8 Myths and Misconceptions About Divorce

8 Myths and Misconceptions about divorce

  1. That there was something fundamentally “wrong” with one of you to have caused the divorce.

Not necessarily. It could be that you were meant to be just friends and that being married just wasn’t the right set up. The two of you could have been perfectly perfect. Just for somebody else.

2. That you are “sad” and “depressed” about the end of your marriage.

The fact is that not everybody is sad and depressed about their divorce. Some people feel instant relief and never look back.

3.   That if you are caught committing adultery, it won’t matter these days.

This could be true but not in every situation. There are some states, like North Carolina, where adultery could have consequences. For one thing, your paramour could be sued for alienation of affection and this could be for a lot of money. But in other states, adultery is a crime. And in other states, depending on how egregious your conduct (if you are the adulterer) this could affect your alimony, child support or even child custody demands.

4. That moms will always win custody of the children.

More and more this is not the case. It used to be years ago that moms would be the presumptive custodial parent and there is still some custody bias in some places. But by and large, more jurisdictions have a “joint custody” starting point, and if there are circumstances that mitigate against that, example, substance abuse, etc, then it could be reduced down to a partial custody scenario. But parents are expected to “co-parent” more and more and share parenting duties. They are even required these days to submit a parenting plan to the court, in a several states.

5. That an uncontested divorce is always the easiest, cheapest and quickest solution

Yes and no. The fact is that some divorces warrant intervention of the courts and of lawyers. Not every divorce is suitable for an uncontested DIY approach. In fact, if you go the uncontested route and there are issues that clearly would have been better handled by a lawyer, you could do yourself a disservice and the time it takes to rectify this could take a lot longer and cost a lot more than if you had both gotten lawyers to begin with.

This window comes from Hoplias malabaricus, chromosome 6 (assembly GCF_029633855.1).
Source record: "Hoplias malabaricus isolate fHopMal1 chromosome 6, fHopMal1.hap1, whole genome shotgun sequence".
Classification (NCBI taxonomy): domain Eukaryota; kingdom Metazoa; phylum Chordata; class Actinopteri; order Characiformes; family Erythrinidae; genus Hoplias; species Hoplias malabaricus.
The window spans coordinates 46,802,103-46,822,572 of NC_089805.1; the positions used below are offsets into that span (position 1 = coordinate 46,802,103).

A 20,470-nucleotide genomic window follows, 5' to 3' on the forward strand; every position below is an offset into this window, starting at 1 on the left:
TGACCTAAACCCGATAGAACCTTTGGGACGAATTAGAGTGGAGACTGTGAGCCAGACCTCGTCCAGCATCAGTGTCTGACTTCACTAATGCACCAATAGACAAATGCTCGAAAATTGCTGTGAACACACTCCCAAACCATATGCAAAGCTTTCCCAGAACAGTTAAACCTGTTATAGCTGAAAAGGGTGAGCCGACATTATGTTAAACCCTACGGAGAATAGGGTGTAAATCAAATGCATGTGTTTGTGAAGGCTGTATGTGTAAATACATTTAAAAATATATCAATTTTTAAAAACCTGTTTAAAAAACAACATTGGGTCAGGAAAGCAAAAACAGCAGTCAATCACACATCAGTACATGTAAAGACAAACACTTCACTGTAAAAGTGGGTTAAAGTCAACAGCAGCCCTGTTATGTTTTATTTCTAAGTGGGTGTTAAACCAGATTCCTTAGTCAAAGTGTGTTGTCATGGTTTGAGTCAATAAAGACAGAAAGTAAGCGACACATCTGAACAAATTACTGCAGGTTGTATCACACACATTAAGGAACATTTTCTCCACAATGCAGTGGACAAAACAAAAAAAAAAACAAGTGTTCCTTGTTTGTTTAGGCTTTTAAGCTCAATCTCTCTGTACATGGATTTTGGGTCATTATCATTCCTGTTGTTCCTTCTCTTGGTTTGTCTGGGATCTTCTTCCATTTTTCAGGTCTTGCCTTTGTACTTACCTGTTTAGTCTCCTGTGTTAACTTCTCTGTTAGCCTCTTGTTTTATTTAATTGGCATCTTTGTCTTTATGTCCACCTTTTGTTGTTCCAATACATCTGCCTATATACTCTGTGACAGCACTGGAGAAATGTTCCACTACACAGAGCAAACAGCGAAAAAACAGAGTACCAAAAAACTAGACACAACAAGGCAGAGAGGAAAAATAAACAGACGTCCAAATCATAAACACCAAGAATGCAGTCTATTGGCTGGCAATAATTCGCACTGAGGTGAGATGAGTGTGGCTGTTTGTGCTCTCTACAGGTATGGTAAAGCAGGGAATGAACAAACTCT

6. The more expensive the divorce lawyer is, the better representation you will get.

As with anything buyer beware. Sure, you can get the cheapest lawyer in the phone book but he or she may not have the necessary skills, qualifications and know how to negotiate the best deal. But just because another lawyer costs hundreds more per hour does not mean he or she is any better or that he or she is more competent. You have to do your homework and investigate and research a lawyer and ask the right questions during your initial meeting and question the billing if you think it is too much. But whatever you do, do not assume that the more you pay it is the better service you will get. Not necessarily.

7. That Going to a “Father’s rights firm” is the best option for Fathers.

It could be but it could also be a disaster because the approach could be too contentious and make it difficult if not impossible to negotiate effectively with your spouse. It depends on your own goals and the reputation of the particular attorney in this instance, and how aggressive a representation you seek, keeping in mind that uber aggression is not always the best approach.

8. That you are automatically entitled to alimony just because your spouse makes A LOT more money than you and you were in a “long term” marriage.

Alimony is becoming a very tricky area of divorce practice because courts are increasingly looking askance at the spouse who expects lifelong financial support by virtue of having been married and they are looking at parties to aim towards being self supporting. In Massachussetts for example, life long alimony has been outlawed in recent alimony reforms. But in other states, you don’t get any alimony at all unless you have been married at least 10 years and then it depends on your own situation, whether you have work, whether you can become self-supporting, etc.

So the test is not that your spouse makes more than you and that you were married for a long time. You have to define “long time” and you have to show need. In some states like Texas, irrespective of your “need” you only get alimony for 3 years if you have been married 10 years or longer.